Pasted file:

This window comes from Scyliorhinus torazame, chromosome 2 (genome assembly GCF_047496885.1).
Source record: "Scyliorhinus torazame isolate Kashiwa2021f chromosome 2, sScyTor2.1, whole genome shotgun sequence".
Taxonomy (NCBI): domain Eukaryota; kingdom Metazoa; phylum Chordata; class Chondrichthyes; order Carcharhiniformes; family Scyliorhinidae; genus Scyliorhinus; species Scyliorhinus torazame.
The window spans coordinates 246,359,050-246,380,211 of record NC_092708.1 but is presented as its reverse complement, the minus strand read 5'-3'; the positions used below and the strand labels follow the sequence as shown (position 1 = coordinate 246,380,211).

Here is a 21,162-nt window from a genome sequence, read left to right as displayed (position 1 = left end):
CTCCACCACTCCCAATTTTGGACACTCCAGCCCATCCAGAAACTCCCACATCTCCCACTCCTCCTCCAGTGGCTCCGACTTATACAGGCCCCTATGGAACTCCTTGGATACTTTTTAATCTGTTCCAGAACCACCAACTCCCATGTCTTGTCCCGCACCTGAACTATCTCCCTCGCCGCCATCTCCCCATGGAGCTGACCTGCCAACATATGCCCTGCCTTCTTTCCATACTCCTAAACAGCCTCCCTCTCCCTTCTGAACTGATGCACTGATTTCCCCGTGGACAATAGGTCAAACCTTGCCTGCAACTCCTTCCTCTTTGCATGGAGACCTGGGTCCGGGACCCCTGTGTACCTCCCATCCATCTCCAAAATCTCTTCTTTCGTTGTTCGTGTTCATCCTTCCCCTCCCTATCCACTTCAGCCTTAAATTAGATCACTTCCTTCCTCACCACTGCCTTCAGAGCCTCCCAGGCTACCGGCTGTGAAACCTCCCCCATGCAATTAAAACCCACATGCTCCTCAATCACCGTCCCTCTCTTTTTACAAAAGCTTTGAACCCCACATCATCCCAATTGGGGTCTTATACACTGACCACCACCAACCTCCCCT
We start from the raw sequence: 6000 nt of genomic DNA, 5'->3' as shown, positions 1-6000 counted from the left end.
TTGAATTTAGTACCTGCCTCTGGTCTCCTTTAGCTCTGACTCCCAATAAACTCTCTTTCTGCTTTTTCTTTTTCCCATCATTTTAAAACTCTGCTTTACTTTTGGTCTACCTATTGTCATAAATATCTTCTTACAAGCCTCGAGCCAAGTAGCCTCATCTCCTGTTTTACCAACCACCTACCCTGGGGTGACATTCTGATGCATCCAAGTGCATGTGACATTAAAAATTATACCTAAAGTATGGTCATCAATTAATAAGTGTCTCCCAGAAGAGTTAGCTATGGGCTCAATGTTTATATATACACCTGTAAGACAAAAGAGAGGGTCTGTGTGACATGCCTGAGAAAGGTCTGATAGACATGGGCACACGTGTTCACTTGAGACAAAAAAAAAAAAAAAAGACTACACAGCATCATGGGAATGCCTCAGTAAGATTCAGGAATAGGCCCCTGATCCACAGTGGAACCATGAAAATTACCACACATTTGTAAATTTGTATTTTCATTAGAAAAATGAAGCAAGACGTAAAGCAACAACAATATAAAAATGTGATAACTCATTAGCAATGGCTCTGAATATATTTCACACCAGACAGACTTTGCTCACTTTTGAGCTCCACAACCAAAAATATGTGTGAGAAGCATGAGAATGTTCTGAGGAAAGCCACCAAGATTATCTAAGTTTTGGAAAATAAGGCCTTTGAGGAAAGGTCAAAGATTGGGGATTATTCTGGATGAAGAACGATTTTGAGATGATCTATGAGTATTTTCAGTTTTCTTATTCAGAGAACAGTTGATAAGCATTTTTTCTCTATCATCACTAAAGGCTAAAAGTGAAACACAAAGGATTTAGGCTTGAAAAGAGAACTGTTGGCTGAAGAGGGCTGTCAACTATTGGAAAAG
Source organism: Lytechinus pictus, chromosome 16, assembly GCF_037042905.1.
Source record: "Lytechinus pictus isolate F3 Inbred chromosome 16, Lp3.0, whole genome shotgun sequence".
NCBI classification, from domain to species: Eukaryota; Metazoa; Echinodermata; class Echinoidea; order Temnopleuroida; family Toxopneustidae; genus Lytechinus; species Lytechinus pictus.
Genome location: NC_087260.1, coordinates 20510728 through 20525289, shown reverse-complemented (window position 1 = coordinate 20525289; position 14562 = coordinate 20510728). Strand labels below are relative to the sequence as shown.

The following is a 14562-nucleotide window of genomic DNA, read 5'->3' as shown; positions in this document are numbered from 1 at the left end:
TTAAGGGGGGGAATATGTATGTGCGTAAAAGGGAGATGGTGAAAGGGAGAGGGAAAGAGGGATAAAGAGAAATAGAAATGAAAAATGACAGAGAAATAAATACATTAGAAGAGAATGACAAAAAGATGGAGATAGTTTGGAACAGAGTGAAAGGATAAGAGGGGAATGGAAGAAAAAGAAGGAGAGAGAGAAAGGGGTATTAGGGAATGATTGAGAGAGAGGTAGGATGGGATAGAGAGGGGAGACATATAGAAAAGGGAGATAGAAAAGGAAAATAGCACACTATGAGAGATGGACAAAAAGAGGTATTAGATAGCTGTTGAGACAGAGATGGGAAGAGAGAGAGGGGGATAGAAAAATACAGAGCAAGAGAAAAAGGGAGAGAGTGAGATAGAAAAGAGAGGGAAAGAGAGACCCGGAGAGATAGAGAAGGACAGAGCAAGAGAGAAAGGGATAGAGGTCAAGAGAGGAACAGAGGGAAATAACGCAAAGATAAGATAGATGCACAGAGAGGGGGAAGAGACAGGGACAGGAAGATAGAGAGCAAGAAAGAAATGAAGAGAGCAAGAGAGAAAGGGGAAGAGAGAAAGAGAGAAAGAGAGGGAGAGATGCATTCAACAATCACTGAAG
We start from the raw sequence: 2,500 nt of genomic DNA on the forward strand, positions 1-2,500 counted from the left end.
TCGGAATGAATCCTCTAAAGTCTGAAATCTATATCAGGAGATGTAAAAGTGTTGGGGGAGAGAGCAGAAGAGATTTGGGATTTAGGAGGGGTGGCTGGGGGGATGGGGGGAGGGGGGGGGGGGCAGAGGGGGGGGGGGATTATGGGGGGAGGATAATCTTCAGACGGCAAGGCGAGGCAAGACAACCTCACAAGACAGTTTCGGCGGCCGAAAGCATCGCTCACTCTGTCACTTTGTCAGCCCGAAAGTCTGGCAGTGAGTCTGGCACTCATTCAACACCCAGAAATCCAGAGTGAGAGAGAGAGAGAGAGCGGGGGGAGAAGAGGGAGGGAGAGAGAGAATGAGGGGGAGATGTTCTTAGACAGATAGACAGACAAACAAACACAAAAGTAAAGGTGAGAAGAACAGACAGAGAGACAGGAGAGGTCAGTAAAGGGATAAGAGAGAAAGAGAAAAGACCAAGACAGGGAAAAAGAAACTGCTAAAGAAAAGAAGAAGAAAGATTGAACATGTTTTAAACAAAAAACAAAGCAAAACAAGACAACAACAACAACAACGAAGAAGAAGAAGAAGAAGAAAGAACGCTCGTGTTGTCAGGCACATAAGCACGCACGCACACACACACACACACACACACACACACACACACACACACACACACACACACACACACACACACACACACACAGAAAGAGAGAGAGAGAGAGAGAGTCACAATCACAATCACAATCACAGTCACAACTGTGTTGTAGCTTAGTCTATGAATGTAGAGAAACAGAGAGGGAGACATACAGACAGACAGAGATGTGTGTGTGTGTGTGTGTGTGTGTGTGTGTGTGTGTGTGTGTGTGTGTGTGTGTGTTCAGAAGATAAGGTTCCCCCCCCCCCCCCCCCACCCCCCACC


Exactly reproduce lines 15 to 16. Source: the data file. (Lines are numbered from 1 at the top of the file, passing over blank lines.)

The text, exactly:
We start from the raw sequence: 2,500 nt of genomic DNA on the forward strand, positions 1-2,500 counted from the left end.
TCGGAATGAATCCTCTAAAGTCTGAAATCTATATCAGGAGATGTAAAAGTGTTGGGGGAGAGAGCAGAAGAGATTTGGGATTTAGGAGGGGTGGCTGGGGGGATGGGGGGAGGGGGGGGGGGGCAGAGGGGGGGGGGGATTATGGGGGGAGGATAATCTTCAGACGGCAAGGCGAGGCAAGACAACCTCACAAGACAGTTTCGGCGGCCGAAAGCATCGCTCACTCTGTCACTTTGTCAGCCCGAAAGTCTGGCAGTGAGTCTGGCACTCATTCAACACCCAGAAATCCAGAGTGAGAGAGAGAGAGAGAGCGGGGGGAGAAGAGGGAGGGAGAGAGAGAATGAGGGGGAGATGTTCTTAGACAGATAGACAGACAAACAAACACAAAAGTAAAGGTGAGAAGAACAGACAGAGAGACAGGAGAGGTCAGTAAAGGGATAAGAGAGAAAGAGAAAAGACCAAGACAGGGAAAAAGAAACTGCTAAAGAAAAGAAGAAGAAAGATTGAACATGTTTTAAACAAAAAACAAAGCAAAACAAGACAACAACAACAACAACGAAGAAGAAGAAGAAGAAGAAAGAACGCTCGTGTTGTCAGGCACATAAGCACGCACGCACACACACACACACACACACACACACACACACACACACACACACACACACACACACACACACACACACACACAGAAAGAGAGAGAGAGAGAGAGAGTCACAATCACAATCACAATCACAGTCACAACTGTGTTGTAGCTTAGTCTATGAATGTAGAGAAACAGAGAGGGAGACATACAGACAGACAGAGATGTGTGTGTGTGTGTGTGTGTGTGTGTGTGTGTGTGTGTGTGTGTGTGTGTGTGTGTTCAGAAGATAAGGTTCCCCCCCCCCCCCCCCCACCCCCCACC